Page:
Pal thrilled at prospect of return : ‘We as a university are delighted’

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USP Vice Chancellor Professor Pal Ahluwalia (right) talks to USP Student Association and staff members in an earlier picture Picture: ATU RASEA/File

EXILED University of the South Pacific vice-chancellor Professor Pal Ahluwalia says he is thrilled at the prospect of returning to Fiji.

Speaking to The Fiji Times from Los Angeles in the United States yesterday, he said Prime Minister Sitiveni Rabuka — when he was in Opposition — made a commitment to pay the outstanding debt in excess of $90 million to USP and to allow him to return to Fiji.

“Mr Rabuka said it, National Federation Party leader Prof Biman Prasad said it, and the Social Democratic Liberal Party leader also said it,” Prof Ahluwalia said.

“So it’s part of all three parties’ manifestos and part of their public statements, so we as a university are delighted that this amount that has been outstanding for so long will finally come to the university.

“It’s excellent news, not just for the Fijian students but for the entire region because the region has been carrying Fijian students for quite a while and there will now be a chance for us to do a lot of things that we have deferred and not been able to do, particularly issues around maintenance.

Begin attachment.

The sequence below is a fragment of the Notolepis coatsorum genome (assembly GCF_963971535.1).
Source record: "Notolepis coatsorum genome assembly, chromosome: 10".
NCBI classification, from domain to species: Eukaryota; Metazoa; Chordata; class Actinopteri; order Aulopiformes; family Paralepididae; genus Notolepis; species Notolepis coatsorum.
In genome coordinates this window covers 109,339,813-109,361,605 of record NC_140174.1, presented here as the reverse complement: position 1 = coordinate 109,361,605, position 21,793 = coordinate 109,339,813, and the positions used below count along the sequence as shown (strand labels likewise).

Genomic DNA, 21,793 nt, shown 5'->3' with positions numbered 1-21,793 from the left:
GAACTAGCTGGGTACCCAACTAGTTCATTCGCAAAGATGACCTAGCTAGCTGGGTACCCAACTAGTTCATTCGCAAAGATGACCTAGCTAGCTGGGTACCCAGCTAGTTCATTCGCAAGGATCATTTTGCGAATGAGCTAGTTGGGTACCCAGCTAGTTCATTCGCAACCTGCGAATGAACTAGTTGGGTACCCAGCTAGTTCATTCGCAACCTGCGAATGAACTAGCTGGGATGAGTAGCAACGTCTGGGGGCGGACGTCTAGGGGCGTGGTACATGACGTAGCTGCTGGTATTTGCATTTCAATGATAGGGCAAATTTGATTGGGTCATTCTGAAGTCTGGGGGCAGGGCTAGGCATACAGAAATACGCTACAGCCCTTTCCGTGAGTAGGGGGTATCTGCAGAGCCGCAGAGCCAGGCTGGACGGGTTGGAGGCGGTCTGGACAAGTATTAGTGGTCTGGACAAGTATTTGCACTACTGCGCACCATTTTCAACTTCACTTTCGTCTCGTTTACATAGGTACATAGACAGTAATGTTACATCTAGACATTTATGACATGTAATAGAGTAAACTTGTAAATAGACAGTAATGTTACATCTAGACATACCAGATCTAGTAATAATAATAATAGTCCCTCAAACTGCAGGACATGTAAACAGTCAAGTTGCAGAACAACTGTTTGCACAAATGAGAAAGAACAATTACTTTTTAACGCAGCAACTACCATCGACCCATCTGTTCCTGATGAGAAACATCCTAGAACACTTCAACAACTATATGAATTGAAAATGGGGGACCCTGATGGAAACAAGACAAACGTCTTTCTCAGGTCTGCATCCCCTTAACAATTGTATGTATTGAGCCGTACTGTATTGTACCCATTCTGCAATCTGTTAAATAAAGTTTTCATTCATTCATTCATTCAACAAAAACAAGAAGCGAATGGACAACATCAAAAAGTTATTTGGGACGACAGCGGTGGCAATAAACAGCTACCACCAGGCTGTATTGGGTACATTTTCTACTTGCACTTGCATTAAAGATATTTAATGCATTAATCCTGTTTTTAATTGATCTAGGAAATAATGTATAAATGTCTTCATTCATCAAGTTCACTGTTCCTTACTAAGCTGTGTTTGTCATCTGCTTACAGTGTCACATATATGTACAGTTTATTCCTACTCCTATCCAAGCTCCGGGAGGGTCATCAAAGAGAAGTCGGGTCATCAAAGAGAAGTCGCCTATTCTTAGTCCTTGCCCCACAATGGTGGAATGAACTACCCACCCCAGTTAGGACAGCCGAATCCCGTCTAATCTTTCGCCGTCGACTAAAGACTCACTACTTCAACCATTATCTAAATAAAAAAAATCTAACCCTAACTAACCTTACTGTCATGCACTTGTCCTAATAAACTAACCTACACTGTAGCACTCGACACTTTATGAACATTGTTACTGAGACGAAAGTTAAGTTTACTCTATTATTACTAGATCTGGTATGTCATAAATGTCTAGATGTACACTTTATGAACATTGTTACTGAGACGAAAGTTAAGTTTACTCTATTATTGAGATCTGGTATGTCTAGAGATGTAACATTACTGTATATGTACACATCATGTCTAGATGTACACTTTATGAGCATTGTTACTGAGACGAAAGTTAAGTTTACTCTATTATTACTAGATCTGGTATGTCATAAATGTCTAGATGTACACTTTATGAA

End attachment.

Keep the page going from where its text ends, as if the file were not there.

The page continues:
“It also means we can now aggressively look for quality academic staff.”

Mr Rabuka issued a statement on Boxing Day saying the prohibition order against Prof Ahluwalia had been lifted and he was welcome to travel to Fiji at any time.

Prof Ahluwalia and his wife Sandra Price claimed on Wednesday February 3, 2021, 15 people made up of immigration officials and police stormed into their USP home and forcefully removed them at about 11.30pm.

They claimed they were driven the same night to Nadi International Airport and deported on the morning of Thursday, February 4 to Australia.

The FijiFirst government on February 4, 2022 issued a statement that the Immigration Department had ordered Prof Aluwahlia and his partner Sandra Price to leave Fiji with immediate effect following continuous breaches by both individuals of Section 13 of the Immigration Act.

Government said under Section 13 of the Immigration Act 2003, no foreigner was permitted to conduct themselves in a manner prejudicial to the peace, defence, public safety, public order, public morality, public health, security, or good government of Fiji.

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